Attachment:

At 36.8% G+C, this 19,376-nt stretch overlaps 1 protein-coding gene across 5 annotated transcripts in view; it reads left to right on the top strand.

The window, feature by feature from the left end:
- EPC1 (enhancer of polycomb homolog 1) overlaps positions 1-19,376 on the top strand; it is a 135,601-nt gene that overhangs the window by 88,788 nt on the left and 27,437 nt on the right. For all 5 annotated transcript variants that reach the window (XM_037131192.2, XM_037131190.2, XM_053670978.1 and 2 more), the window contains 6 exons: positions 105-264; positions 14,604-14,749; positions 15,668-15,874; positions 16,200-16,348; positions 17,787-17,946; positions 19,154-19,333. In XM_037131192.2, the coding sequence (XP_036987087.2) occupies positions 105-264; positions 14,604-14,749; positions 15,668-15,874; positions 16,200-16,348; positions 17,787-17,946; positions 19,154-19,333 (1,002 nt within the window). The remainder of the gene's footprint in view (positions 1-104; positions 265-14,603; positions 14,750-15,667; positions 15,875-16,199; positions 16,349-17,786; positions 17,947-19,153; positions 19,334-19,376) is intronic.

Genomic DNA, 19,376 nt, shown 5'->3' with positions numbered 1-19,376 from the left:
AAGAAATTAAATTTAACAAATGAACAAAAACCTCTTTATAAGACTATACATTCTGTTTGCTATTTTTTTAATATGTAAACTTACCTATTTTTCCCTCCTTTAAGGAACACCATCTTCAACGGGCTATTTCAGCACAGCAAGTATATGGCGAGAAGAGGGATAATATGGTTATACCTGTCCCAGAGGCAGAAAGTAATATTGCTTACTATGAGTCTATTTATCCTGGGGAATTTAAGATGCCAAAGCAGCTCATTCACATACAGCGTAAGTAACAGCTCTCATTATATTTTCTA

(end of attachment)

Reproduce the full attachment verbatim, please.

At 36.8% G+C, this 19,376-nt stretch overlaps 1 protein-coding gene across 5 annotated transcripts in view; it reads left to right on the top strand.

The window, feature by feature from the left end:
- EPC1 (enhancer of polycomb homolog 1) overlaps positions 1-19,376 on the top strand; it is a 135,601-nt gene that overhangs the window by 88,788 nt on the left and 27,437 nt on the right. For all 5 annotated transcript variants that reach the window (XM_037131192.2, XM_037131190.2, XM_053670978.1 and 2 more), the window contains 6 exons: positions 105-264; positions 14,604-14,749; positions 15,668-15,874; positions 16,200-16,348; positions 17,787-17,946; positions 19,154-19,333. In XM_037131192.2, the coding sequence (XP_036987087.2) occupies positions 105-264; positions 14,604-14,749; positions 15,668-15,874; positions 16,200-16,348; positions 17,787-17,946; positions 19,154-19,333 (1,002 nt within the window). The remainder of the gene's footprint in view (positions 1-104; positions 265-14,603; positions 14,750-15,667; positions 15,875-16,199; positions 16,349-17,786; positions 17,947-19,153; positions 19,334-19,376) is intronic.

Genomic DNA, 19,376 nt, shown 5'->3' with positions numbered 1-19,376 from the left:
AAGAAATTAAATTTAACAAATGAACAAAAACCTCTTTATAAGACTATACATTCTGTTTGCTATTTTTTTAATATGTAAACTTACCTATTTTTCCCTCCTTTAAGGAACACCATCTTCAACGGGCTATTTCAGCACAGCAAGTATATGGCGAGAAGAGGGATAATATGGTTATACCTGTCCCAGAGGCAGAAAGTAATATTGCTTACTATGAGTCTATTTATCCTGGGGAATTTAAGATGCCAAAGCAGCTCATTCACATACAGCGTAAGTAACAGCTCTCATTATATTTTCTA